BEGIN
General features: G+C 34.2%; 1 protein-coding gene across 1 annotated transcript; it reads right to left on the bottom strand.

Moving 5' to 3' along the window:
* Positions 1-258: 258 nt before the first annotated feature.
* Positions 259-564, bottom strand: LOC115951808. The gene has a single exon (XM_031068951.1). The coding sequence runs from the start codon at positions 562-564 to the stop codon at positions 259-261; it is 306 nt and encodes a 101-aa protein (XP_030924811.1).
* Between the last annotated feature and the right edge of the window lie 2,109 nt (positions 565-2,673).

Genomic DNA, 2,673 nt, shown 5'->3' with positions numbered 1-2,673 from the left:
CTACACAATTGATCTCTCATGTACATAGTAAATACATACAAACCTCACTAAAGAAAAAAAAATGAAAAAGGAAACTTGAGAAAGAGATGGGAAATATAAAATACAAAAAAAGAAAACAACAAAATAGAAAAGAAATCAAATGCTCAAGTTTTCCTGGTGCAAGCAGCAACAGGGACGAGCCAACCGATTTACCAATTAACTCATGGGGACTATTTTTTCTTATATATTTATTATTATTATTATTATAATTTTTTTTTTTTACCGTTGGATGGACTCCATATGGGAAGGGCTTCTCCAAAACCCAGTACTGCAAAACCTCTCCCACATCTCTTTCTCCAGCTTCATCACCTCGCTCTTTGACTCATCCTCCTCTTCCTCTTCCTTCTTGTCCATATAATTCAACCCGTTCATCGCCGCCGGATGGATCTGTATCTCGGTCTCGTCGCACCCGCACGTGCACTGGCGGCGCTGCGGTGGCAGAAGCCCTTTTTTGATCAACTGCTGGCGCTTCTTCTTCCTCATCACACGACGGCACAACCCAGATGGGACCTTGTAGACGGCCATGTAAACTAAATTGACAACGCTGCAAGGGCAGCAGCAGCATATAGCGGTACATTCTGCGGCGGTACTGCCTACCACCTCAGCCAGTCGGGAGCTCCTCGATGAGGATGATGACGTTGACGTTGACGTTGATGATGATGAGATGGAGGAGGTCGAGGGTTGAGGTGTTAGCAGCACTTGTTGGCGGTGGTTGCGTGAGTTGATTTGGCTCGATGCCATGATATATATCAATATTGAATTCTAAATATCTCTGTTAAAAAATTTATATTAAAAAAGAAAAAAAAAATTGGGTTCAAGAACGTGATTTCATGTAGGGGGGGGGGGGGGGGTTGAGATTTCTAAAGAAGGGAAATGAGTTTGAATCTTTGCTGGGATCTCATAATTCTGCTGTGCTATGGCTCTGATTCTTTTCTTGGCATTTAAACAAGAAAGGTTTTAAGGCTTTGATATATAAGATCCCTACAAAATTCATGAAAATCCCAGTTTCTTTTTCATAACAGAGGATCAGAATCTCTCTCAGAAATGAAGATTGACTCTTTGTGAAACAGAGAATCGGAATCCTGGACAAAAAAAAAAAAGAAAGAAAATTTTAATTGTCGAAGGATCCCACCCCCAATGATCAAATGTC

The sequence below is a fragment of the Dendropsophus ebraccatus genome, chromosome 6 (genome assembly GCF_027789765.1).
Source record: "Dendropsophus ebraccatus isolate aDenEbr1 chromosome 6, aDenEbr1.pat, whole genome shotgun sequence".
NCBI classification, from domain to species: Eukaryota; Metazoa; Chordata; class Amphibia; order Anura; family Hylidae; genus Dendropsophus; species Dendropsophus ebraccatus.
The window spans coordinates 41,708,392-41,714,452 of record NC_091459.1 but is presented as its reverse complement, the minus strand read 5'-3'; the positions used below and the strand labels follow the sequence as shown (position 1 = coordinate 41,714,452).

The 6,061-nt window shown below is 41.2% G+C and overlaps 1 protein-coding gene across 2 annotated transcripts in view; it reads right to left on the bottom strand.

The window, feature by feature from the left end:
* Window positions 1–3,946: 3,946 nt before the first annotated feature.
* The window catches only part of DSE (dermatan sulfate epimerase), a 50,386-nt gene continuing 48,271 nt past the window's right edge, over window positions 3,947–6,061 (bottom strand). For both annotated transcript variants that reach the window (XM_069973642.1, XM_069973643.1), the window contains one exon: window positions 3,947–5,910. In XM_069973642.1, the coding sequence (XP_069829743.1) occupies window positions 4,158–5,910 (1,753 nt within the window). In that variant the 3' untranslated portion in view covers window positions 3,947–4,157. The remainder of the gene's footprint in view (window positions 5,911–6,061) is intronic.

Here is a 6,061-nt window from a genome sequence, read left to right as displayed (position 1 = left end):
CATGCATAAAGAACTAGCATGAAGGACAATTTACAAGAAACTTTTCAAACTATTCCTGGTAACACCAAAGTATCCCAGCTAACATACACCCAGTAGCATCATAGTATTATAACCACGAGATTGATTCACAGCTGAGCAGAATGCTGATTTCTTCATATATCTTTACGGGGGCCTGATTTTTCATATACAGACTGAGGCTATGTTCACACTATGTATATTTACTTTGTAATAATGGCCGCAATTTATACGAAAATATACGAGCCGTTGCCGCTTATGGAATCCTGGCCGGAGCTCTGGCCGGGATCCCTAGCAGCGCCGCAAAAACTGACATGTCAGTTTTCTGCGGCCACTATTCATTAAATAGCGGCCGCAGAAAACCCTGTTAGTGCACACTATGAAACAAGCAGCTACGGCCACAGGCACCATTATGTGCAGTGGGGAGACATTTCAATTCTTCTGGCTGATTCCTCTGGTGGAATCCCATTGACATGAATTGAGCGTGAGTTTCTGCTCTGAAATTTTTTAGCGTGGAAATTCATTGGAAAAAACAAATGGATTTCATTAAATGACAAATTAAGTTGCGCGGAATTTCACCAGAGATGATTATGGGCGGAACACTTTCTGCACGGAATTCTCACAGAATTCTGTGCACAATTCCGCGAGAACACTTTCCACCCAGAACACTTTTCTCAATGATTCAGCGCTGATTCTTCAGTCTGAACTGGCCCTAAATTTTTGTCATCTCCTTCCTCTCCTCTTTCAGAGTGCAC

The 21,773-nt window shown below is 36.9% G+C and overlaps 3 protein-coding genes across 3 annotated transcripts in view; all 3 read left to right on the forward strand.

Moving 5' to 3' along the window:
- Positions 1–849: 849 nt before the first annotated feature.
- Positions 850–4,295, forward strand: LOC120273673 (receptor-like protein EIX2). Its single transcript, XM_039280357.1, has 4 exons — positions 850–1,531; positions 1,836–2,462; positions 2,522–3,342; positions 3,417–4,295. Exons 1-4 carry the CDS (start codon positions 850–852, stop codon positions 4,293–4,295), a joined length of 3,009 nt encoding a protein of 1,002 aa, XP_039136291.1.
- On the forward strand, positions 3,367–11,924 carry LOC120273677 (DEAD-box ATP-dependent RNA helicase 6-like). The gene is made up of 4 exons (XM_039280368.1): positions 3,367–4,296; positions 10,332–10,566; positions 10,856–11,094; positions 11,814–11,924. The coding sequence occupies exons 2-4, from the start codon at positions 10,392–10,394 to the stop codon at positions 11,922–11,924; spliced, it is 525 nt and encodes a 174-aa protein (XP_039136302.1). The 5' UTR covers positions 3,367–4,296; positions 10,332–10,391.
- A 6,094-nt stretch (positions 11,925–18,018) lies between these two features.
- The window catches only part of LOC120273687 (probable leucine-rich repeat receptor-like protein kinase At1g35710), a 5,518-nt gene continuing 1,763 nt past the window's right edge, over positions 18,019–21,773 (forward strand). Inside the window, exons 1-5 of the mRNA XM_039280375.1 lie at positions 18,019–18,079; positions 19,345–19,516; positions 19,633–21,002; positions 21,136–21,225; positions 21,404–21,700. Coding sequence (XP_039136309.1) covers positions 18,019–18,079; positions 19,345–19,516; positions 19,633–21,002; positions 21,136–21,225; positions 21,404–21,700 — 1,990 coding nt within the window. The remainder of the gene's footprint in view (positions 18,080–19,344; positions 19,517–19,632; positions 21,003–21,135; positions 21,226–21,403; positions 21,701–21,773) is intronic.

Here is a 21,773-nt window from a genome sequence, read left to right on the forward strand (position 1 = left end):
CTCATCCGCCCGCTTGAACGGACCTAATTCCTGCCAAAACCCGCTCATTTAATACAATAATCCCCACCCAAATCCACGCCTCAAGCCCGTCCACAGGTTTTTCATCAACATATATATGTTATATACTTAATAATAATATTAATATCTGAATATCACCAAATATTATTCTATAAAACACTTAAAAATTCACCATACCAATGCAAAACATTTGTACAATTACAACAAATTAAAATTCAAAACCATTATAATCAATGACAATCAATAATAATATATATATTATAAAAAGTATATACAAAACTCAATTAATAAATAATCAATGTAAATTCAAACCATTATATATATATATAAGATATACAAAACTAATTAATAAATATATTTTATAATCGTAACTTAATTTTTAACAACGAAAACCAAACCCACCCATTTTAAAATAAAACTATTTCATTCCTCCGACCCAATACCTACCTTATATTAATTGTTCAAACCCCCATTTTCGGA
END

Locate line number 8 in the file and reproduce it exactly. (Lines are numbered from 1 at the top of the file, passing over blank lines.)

The sequence below is a fragment of the Dendropsophus ebraccatus genome, chromosome 6 (genome assembly GCF_027789765.1).